The Kaena Point State Park Reserve, a wild and beautiful public treasure, needs help. Years of uncontrolled off-road vehicles scouring the land on the Mokuleia side of the reserve have left great swaths of erosion, trampled vegetation and exposed soil washing into the ocean.
So much demand, so little supply. That's the dire bottom line when it comes to truly affordable housing for Hawaii's families -- and unless work on policy changes begins today to address the shortfall, a growing number of keiki o ka aina of this and future generations will be forced out of Hawaii.
Two internal reports released over the objections of the National Park Service shed greater light on disturbing organizational failures that tainted the ticket-distribution process at the USS Arizona Memorial.
A task force trying to ensure that the underground Red Hill Fuel Storage Facility does not contaminate an aquifer that supplies one-fourth of urban Honolulu's drinking water identifies the crux of the problem: The Navy reacts to leaks after they occur, once fuel has tainted the surrounding environment.
Success resides at the intersection of opportunity and motivation. Hope lives there, too. For low-income Hawaii families with young children, programs that focus on both generations -- parents and kids -- are more likely to foster the lasting benefits that break a multigenerational cycle of poverty.
The complete overhaul of Halau Lokahi Public Charter School is the necessary next step for a campus that has long struggled financially amid accusations of nepotism and mismanagement, but also retained a loyal core of families who appreciate its combination of online and Native Hawaiian- focused learning.
An abject lesson on how not to proceed revealed itself recently to the Hawaii Community Development Authority -- a crucial reminder to the state agency of its duty to fend off any proposal that seeks to wall off Honolulu's open waterfront with oversized development.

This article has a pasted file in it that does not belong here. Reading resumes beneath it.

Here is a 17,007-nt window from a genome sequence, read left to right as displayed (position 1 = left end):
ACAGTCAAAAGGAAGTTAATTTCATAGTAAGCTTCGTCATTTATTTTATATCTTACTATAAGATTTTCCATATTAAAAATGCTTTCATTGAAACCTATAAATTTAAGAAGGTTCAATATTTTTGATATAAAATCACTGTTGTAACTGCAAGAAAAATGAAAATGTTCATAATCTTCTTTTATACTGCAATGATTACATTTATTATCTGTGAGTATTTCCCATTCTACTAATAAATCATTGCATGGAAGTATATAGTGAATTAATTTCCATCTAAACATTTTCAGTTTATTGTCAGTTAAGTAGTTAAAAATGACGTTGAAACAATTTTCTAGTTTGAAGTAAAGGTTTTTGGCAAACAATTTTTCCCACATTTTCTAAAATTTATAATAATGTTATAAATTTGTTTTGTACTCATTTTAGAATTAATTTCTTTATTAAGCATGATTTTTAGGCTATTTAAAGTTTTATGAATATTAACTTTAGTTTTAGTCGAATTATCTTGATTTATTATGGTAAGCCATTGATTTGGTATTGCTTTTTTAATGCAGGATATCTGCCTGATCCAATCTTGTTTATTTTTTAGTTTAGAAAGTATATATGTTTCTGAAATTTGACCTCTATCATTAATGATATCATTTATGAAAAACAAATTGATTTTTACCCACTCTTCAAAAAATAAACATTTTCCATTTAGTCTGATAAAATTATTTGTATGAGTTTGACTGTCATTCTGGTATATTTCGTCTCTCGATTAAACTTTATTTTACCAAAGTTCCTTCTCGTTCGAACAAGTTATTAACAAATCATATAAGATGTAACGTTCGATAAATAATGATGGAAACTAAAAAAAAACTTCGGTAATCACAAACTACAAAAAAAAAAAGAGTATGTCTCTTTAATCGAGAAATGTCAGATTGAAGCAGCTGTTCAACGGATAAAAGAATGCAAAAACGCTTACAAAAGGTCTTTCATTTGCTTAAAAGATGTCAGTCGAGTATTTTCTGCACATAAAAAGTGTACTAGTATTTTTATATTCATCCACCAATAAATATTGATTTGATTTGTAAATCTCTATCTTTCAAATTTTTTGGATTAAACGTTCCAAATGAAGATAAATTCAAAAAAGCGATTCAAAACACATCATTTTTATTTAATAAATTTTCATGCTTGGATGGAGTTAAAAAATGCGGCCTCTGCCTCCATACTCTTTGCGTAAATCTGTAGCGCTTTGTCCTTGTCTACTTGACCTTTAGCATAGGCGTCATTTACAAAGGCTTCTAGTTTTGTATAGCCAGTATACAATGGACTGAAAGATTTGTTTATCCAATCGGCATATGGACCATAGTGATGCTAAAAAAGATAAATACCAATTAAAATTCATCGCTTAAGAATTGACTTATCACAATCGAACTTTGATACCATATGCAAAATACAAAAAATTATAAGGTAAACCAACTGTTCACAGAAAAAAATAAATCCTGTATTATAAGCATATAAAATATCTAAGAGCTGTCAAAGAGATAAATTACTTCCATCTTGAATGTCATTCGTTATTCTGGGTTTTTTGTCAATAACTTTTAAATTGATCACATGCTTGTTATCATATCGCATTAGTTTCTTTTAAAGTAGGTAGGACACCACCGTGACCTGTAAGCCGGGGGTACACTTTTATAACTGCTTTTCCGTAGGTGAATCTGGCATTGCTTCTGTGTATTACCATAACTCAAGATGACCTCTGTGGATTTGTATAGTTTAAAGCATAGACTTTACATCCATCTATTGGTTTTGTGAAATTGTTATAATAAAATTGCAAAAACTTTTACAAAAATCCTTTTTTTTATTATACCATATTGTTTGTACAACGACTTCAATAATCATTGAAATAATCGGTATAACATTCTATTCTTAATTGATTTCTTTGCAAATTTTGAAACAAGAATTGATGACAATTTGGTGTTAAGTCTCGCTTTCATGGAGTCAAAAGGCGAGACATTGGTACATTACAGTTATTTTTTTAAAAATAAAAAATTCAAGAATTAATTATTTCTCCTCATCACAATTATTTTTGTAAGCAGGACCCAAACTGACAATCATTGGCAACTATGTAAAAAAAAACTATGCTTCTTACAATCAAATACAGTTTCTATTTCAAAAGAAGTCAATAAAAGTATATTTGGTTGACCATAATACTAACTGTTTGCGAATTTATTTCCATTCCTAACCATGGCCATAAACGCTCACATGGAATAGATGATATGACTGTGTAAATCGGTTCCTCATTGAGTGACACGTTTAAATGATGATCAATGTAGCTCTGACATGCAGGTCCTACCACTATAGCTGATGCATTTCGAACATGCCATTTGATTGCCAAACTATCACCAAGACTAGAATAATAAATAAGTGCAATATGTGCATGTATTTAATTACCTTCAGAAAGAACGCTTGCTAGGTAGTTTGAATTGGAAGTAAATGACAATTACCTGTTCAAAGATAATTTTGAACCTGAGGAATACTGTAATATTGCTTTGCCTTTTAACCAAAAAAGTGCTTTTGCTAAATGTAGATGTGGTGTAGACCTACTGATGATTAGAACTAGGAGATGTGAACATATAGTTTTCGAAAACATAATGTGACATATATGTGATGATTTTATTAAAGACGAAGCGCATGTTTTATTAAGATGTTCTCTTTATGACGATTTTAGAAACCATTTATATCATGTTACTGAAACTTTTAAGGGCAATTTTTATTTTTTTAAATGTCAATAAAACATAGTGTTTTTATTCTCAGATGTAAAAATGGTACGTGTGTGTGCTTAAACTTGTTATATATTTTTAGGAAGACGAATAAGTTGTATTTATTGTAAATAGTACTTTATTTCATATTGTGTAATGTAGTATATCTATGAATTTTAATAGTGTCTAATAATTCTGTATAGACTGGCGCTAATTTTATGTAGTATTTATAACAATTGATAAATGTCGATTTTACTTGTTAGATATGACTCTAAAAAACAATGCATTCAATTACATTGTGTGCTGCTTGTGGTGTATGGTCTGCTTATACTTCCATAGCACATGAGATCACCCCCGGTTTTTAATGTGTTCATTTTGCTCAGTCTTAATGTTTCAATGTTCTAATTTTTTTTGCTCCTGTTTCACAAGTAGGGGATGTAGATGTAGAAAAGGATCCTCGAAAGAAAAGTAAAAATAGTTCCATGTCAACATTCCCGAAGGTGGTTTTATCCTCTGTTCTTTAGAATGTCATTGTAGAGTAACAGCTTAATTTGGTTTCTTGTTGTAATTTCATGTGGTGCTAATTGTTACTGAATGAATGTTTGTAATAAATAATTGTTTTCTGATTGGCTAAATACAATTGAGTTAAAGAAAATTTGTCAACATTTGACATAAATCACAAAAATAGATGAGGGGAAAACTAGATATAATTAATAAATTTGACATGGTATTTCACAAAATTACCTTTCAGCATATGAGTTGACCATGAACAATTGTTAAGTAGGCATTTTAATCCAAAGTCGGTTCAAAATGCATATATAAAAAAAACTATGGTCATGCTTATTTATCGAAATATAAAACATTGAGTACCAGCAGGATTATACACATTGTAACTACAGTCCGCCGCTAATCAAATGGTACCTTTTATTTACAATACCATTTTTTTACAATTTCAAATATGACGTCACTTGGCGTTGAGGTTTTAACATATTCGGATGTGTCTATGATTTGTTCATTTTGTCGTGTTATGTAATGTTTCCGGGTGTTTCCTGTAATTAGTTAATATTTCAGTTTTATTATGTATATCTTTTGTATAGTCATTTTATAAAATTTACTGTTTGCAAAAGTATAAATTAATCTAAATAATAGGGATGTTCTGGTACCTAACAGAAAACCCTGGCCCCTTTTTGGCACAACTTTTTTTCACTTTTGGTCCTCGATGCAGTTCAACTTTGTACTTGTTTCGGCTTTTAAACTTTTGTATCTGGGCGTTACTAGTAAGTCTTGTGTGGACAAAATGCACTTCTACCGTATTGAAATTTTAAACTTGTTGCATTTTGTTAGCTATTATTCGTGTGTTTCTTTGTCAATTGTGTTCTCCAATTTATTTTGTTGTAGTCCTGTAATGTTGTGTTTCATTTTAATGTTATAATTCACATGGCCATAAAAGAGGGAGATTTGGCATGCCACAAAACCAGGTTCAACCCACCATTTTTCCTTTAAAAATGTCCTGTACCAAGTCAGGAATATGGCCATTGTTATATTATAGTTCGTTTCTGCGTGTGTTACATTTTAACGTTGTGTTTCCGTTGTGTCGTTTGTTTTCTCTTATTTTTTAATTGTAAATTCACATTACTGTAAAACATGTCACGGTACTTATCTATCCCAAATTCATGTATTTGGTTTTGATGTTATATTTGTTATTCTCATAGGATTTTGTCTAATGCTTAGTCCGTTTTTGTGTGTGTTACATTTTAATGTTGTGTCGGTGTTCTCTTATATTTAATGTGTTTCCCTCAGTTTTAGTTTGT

That new day Gov. Neil Abercrombie promised for Hawaii's public schools may actually arrive with Gov.-elect David Ige, propelled to office with the help of the Hawaii State Teachers Association and possessing a far deeper knowledge of the decentralization movement the current governor once lauded.
Veterans Day is an occasion for sober reflection on what the American military is asked to do and on the long-term implications of that service. As a war-torn 2014 nears its close, it's all the more sobering to look ahead to the sacrifices of the future.
Oahu residents struggling with the cost of housing — and that would be most people, at one stage or another — have to feel encouraged by the conversations underway recently among members of the Hawaii Community Development Authority board.
It's no surprise that the state Department of Education might delay linking teachers' pay raises to students' test scores. Criticism from the teachers' union has been building for years, centered on whether it is fair at all to judge an instructor's worth on the basis of her students, much less on the results of a brand-new standardized test aligned with curricular standards known as the Common Core.